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Using Electronic Medical Record to Identify Patients With Dyslipidemia in Primary Care Settings: International Classification of Disease Code Matters From One Region to a National Database.

Oake, Justin; Aref-Eshghi, Erfan; Godwin, Marshall; Collins, Kayla; Aubrey-Bassler, Kris; Duke, Pauline; Mahdavian, Masoud; Asghari, Shabnam.
Biomed Inform Insights; 9: 1178222616685880, 2017.
Artigo em Inglês | MEDLINE | Maio 2017 | ID: mdl-28469428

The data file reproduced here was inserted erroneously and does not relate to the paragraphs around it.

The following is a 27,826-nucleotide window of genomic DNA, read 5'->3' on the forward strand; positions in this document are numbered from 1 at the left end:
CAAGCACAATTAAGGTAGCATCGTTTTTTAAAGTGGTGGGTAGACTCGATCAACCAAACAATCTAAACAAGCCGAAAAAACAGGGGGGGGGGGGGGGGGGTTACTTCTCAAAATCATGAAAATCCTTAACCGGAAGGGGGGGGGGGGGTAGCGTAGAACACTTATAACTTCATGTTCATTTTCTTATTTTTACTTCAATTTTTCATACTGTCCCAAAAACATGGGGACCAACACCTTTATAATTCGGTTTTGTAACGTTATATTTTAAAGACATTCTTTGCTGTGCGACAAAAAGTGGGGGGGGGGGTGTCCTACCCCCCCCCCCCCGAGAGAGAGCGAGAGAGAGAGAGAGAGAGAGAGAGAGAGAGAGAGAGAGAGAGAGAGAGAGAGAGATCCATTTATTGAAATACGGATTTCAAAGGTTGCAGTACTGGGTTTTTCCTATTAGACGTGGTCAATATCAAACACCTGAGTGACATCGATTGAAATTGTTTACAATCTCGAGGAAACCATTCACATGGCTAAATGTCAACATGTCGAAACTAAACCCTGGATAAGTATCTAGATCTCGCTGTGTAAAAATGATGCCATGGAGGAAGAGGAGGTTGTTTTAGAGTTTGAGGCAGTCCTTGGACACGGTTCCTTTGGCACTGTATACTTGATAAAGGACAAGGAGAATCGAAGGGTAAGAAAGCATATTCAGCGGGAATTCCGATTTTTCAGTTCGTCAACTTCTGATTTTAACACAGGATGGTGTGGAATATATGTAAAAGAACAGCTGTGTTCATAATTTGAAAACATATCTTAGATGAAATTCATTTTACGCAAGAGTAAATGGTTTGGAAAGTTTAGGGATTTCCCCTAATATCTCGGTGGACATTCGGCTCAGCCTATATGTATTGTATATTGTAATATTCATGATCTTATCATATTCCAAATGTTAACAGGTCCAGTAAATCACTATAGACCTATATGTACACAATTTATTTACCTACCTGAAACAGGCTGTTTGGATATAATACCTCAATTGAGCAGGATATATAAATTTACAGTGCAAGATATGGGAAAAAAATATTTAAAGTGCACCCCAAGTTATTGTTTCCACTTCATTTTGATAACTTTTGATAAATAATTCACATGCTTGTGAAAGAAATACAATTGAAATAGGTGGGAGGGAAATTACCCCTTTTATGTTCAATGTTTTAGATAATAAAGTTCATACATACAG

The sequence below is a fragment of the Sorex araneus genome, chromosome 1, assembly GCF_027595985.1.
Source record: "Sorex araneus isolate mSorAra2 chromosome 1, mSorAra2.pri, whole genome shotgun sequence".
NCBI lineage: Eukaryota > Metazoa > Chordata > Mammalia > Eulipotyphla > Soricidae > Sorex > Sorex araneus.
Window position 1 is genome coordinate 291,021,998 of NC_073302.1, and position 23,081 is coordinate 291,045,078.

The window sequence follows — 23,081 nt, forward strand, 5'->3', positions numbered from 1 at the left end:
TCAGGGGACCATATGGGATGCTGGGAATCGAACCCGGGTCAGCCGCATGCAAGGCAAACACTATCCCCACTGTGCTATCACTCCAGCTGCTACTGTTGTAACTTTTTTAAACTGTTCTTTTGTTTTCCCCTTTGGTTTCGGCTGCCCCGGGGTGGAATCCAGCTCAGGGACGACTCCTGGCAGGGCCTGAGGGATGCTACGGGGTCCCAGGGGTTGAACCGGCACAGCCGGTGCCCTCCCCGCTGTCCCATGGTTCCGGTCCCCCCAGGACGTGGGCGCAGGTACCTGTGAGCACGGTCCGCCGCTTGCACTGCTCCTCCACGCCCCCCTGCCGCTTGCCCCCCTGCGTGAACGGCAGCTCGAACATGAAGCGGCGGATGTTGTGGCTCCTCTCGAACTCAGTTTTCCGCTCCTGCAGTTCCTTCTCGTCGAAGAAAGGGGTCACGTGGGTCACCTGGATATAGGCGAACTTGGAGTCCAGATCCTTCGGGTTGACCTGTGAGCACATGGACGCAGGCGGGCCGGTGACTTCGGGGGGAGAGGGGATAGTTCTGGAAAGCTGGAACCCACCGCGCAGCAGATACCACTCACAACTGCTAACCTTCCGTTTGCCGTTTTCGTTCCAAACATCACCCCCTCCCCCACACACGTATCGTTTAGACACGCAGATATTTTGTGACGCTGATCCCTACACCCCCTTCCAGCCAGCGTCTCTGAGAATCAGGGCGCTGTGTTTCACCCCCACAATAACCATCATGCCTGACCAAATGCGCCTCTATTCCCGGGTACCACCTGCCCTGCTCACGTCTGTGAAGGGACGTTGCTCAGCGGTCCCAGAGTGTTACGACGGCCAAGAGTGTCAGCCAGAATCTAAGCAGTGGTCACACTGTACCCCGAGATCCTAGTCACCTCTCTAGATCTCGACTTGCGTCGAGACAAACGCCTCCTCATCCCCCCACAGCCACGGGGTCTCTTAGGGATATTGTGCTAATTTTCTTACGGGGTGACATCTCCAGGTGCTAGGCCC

Resumo: OBJECTIVE: To assess the validity of the International Classification of Disease (ICD) codes for identifying patients with dyslipidemia in electronic medical record (EMR) data. METHODS: The EMRs of patients receiving primary care in St. John's, Newfoundland and Labrador (NL), Canada, were retrieved from the Canadian Primary Care Sentinel Surveillance Network database. International Classification of Disease codes were first compared with laboratory lipid data as an independent criterion standard, and next with a "comprehensive criterion standard," defined as any existence of abnormal lipid test, lipid-lowering medication record, or dyslipidemia ICD codes. The ability of ICD coding alone or combined with other components was evaluated against the two criterion standards using receiver operating characteristic (ROC) analysis, sensitivity, specificity, negative predictive value (NPV) and Kappa agreement. (No specificity was reported for the comparison of ICD codes against the comprehensive criterion standard as this naturally leads to 100% specificity.). RESULTS: The ICD codes led to a poor outcome when compared with the serum lipid levels (sensitivity, 27%; specificity, 76%; PPV, 71%; NPV, 33%; Kappa, 0.02; area under the receiver operating characteristic curve (AUC), 0.51) or with the comprehensive criterion standard (sensitivity, 32%; NPV, 25%; Kappa, 0.15; AUC, 66%). International Classification of Disease codes combined with lipid-lowering medication data also resulted in low sensitivity (51.2%), NPV (32%), Kappa (0.28), and AUC (75%). The addition of laboratory lipid levels to ICD coding marginally improved the algorithm (sensitivity, 94%; NPV, 79%; Kappa, 0.85; AUC, 97%). CONCLUSIONS: The use of ICD coding, either alone or in combination with laboratory data or lipid-lowering medication records, was not an accurate indicator in identifying dyslipidemia.